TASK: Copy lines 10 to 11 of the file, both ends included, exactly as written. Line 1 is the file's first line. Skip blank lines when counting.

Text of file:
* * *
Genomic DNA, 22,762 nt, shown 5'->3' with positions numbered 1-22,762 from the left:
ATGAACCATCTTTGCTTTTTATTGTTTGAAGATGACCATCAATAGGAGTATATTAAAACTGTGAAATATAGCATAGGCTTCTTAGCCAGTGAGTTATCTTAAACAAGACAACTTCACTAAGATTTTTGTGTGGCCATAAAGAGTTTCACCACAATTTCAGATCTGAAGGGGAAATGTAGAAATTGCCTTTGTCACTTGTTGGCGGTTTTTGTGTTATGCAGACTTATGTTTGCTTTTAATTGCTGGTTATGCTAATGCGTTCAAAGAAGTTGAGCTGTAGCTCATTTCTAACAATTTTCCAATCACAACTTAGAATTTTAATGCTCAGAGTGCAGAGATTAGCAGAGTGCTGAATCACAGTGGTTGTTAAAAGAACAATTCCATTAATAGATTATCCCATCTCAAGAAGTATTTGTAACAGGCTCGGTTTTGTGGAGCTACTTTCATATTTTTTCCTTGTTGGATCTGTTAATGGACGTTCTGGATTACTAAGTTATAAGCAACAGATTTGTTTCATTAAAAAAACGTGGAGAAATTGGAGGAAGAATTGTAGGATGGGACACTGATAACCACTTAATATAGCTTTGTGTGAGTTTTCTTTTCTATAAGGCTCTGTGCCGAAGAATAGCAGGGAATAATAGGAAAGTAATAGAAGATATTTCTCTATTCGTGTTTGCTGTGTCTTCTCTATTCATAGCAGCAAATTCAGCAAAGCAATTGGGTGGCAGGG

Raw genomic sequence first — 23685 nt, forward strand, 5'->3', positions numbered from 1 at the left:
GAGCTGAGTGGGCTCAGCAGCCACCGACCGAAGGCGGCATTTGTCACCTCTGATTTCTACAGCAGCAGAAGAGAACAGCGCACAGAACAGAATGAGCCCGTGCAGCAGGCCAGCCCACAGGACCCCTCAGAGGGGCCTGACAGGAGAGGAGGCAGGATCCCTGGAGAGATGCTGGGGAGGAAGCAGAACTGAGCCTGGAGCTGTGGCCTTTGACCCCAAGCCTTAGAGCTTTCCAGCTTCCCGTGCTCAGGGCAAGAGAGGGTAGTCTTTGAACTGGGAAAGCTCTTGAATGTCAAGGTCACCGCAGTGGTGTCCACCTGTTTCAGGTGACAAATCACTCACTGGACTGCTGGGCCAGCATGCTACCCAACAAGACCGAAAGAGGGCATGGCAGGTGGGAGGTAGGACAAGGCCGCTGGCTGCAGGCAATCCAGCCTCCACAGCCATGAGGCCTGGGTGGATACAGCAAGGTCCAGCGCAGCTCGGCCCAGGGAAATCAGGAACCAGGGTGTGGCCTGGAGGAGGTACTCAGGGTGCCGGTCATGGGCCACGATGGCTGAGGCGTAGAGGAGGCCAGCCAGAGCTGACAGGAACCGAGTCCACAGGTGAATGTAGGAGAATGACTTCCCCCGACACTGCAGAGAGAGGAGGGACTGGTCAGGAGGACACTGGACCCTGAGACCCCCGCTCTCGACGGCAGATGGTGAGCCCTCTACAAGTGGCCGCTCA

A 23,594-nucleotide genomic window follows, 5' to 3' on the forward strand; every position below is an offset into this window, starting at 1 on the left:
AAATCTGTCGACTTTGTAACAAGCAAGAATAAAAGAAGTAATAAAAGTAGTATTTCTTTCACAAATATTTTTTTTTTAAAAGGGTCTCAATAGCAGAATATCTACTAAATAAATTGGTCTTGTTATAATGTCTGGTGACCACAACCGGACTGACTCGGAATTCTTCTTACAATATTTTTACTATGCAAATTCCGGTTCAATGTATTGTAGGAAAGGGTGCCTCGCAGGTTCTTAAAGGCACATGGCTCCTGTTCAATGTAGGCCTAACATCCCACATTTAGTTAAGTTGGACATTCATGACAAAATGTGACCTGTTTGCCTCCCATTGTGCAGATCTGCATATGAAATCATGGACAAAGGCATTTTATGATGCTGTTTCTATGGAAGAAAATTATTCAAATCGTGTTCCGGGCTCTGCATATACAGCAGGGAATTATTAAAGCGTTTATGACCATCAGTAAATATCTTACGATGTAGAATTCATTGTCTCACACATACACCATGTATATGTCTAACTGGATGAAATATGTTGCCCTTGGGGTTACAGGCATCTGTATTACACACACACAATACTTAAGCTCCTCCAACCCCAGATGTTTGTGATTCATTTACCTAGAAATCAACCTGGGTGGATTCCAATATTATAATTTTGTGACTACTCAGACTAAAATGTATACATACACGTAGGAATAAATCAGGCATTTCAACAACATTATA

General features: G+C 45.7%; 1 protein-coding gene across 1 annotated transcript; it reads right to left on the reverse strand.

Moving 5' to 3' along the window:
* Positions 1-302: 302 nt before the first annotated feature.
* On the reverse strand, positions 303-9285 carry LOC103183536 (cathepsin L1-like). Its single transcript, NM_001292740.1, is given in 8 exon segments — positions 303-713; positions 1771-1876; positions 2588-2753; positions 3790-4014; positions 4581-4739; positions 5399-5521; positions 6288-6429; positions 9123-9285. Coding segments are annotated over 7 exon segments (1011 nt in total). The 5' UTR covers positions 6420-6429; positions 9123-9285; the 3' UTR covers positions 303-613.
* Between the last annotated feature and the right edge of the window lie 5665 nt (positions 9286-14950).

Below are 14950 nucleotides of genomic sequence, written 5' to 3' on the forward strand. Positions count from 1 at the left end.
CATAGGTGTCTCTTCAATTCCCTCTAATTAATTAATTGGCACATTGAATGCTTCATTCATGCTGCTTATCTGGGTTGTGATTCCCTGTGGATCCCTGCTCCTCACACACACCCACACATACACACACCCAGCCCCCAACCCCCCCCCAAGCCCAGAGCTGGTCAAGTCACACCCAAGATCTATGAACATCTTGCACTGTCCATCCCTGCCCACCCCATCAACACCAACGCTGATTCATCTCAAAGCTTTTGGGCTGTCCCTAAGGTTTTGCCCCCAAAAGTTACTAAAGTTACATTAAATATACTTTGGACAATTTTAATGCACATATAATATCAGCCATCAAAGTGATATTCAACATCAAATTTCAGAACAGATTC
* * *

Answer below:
* On the reverse strand, positions 303-9285 carry LOC103183536 (cathepsin L1-like). Its single transcript, NM_001292740.1, is given in 8 exon segments — positions 303-713; positions 1771-1876; positions 2588-2753; positions 3790-4014; positions 4581-4739; positions 5399-5521; positions 6288-6429; positions 9123-9285. Coding segments are annotated over 7 exon segments (1011 nt in total). The 5' UTR covers positions 6420-6429; positions 9123-9285; the 3' UTR covers positions 303-613.
* Between the last annotated feature and the right edge of the window lie 5665 nt (positions 9286-14950).